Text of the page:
Except from inducing apoptosis, TRAIL can also induce cell survival signaling such as proinflammatory pathways (through NF‐kB, Akt, MAPK, and JNK activation). TRAIL can promote a variety of cell survival cascades leading, for example, to proliferation, migration, invasion, and even metastasis, especially in cancers in which the cell death signaling part of the signaling network is impaired [5557]. The induction of pathways has been suggested to be mediated by the formation of a secondary complex containing FADD, caspase‐8, cFLIP, RIP1, TRAF2, and NEMO [25, 58]. RIP1 is an important regulatory protein in the DISC that can activate NF‐κB and caspase‐8 and generate reactive oxygen species (ROS) [5961]. RIP1 function is modulated by ubiquitination and phosphorylation [62, 63]; a previous report showed that in TNF‐α‐induced DISC, RIP1, and NEMO form a stable chain of linear ubiquitin. This complex is involved in determining cell survival, necrosis, and apoptosis [64].

2.2. The regulators and pathways in TRAIL‐induced apoptosis and autophagy

Apoptosis and autophagy are evolutionarily conserved processes that regulate cell fate together. Although apoptosis and autophagy has obvious difference, but their regulation is closely related; they share the same regulator molecules and same pathway; however, these same regulators may determine a different cell fate.

Nowadays, most studies focused on the relationship between TRAIL sensitivity and autophagy [12, 6568], TRAIL has been shown to induce apoptosis and autophagy in a number of cancer cell lines, including colon, glioma, bladder and prostate, and breast carcinoma. Han et al. first explained TRAIL‐mediated cytoprotective autophagy in apoptosis‐deficient tumor cells. They found that TRAIL can induce autophagic response in apoptosis‐defective tumor cells (Hct116‐FLIP or Bax-/- Hct116). Engineered apoptotic deficiencies included stable FLIP transfection, which is expected to block the TRAIL‐apoptotic cascade at the DISC level, and Bax knockout demonstrated to block the TRAIL apoptotic response of colon carcinoma Hct116 cells despite the processing of caspase‐8 upstream of the mitochondria. Inhibition of autophagy by the knockdown of Beclin 1, UVRAG, Vps34, or Atg7 allows for the induction of significant apoptosis in response to TRAIL [69]. The following work from this laboratory demonstrates that TRAIL‐mediated autophagic response counterbalances the TRAIL‐mediated apoptotic response by the continuous sequestration of the large caspase‐8 subunit in autophagosomes and its subsequent elimination in lysosome [66]. Inhibition of autophagy induces caspase‐8 activity; these findings provide evidence for regulation of caspase activity by autophagy. These results suggest that the regulators, such as Beclin 1 and caspase‐8, play an important role in the regulation of TRAIL‐induced apoptosis and autophagy.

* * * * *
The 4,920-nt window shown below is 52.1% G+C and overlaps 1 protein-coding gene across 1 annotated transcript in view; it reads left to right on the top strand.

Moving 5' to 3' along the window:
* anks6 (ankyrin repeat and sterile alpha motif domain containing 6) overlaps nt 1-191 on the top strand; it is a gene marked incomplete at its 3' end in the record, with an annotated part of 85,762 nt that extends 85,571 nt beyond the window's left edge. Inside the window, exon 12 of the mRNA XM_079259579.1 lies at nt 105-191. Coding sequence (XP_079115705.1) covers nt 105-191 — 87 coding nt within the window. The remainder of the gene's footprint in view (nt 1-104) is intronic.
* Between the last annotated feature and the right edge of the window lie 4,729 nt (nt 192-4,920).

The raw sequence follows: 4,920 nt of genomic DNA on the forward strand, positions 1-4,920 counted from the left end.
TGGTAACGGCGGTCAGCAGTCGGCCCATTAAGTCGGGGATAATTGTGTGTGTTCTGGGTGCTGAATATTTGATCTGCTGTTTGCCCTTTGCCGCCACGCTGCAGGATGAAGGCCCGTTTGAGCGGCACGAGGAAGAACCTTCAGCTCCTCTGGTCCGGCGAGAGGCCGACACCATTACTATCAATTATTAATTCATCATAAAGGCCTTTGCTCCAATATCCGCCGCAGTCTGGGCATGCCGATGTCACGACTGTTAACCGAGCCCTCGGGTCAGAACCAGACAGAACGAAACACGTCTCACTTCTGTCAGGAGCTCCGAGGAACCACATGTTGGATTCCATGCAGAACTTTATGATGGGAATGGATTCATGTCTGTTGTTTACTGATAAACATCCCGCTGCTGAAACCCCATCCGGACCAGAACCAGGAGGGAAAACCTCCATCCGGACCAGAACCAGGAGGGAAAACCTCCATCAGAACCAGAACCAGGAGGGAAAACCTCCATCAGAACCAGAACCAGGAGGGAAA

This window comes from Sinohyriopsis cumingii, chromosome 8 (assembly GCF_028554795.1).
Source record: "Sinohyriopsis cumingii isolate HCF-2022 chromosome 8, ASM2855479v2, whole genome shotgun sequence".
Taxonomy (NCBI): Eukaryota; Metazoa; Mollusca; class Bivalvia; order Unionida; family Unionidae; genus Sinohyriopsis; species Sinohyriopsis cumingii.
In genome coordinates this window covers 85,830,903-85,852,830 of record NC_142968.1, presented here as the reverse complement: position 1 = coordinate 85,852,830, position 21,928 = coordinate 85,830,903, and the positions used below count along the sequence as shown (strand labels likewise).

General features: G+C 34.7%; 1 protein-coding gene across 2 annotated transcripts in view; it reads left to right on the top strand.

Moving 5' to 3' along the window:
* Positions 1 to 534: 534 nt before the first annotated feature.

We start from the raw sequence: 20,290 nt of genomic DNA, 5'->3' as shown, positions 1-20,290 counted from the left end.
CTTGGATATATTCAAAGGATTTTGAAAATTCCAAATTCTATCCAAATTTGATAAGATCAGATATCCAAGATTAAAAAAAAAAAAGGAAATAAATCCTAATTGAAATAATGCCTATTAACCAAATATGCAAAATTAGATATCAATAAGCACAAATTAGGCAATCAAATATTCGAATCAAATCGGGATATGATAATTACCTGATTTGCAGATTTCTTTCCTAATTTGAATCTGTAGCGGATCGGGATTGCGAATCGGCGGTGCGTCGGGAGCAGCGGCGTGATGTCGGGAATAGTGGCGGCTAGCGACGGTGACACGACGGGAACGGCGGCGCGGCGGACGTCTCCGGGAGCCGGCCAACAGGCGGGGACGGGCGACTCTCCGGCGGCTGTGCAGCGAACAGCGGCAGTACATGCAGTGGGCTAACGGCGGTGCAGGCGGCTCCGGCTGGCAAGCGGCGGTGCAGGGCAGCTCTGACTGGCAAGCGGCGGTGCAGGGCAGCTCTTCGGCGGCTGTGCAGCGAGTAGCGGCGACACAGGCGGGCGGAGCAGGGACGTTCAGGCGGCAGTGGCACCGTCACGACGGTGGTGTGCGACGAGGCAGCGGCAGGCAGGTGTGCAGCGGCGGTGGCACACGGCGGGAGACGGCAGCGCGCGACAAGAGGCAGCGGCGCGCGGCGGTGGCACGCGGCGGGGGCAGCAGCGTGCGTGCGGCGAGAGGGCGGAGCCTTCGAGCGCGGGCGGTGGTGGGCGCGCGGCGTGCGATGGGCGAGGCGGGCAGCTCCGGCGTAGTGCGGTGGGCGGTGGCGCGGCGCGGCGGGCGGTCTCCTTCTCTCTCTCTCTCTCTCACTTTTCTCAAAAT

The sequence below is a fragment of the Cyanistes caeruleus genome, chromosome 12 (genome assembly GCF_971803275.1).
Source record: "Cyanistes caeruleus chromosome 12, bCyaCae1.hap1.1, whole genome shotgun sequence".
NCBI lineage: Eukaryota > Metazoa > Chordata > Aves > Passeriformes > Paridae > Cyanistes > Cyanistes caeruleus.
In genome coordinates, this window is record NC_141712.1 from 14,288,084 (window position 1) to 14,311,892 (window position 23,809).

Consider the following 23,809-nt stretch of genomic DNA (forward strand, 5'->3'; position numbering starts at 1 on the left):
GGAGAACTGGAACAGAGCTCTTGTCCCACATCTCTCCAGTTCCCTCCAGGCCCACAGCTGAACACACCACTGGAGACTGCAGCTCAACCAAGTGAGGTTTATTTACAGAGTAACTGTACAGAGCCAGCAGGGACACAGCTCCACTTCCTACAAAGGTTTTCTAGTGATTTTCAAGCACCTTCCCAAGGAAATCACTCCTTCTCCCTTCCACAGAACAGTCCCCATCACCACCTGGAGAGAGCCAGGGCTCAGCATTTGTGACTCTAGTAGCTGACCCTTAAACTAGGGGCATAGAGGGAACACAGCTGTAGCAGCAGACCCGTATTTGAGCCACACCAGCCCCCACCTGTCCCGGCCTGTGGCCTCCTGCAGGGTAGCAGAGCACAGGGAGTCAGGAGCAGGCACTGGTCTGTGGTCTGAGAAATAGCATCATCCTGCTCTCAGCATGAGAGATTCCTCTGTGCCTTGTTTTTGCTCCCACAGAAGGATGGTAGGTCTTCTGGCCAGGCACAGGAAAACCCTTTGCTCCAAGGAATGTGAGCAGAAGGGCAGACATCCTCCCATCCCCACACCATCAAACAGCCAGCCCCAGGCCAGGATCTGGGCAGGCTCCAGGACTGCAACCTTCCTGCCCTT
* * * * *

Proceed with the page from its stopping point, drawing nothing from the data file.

He et al. demonstrate that TRAIL induced cytoprotective autophagy in different cancer cell lines. MAPK8/JNK activation mediated by TRAF2 and RIP1 is required for TRAIL‐induced autophagy. Blocking MAPK8 but not NF‐κB effectively blocked autophagy, suggesting that MAPK8 is the main pathway for TRAIL‐induced autophagy. TRAF2 and RIP1 modulated TRAIL‐induced and MAPK8‐mediated autophagy. These results reveal that inhibiting MAPK8 pathway‐mediated autophagy will increase TRAIL's anticancer activity in cancer cells [65]. Inhibition of antiapoptosis factors in the DISC (cIAP1, cIAP2, XIAP, and c‐FLIP, and so on) increases TRAIL‐induced apoptosis. Also, some autophagy‐related pathways, such as AMPK and MAPK/JNK pathway, are involved in TRAIL‐induced apoptosis [65, 70, 71]. These results suggest that there are some regulators and pathways that are necessary for autophagy involved in the regulation of TRAIL‐induced apoptosis and autophagy.

Following these researches, some new regulators were found. Caspase‐9 is a novel coregulator of apoptosis and autophagy. Han et al. demonstrate that caspase‐9 facilitates the early events leading to autophagosome formation; that it forms a complex with Atg7, and Atg7 represses the apoptotic capability of caspase‐9, whereas the latter enhances the Atg7‐mediated formation of light chain 3‐II. The repression of caspase‐9 apoptotic activity is mediated by its direct interaction with Atg7, and it is not related to the autophagic function of Atg7. The Atg7 caspase‐9 complex performs a dual function of linking caspase‐9 to the autophagic process while keeping in check its apoptotic activity [72]. So far it has been found that many regulators such as Beclin 1 and caspase 8 IAPs XIAP in TRAIL induced apoptosis and autophagy in cancer cells. Caspase‐8L, cFLIP‐L, and cFLIP‐S act not only as antiapoptotic factors but also as suppressors of autophagy. Inhibition of autophagy by gene silencing of these regulators or small compounds targets these regulators sensitizing TRAIL‐resistant tumor cells to TRAIL‐induced apoptosis. Taken together, these researches suggest some potential targets in the prediction of tumor resistance to DR‐targeted therapies. Interestingly, a basal level of autophagy is needed for TRAIL‐induced apoptosis [73].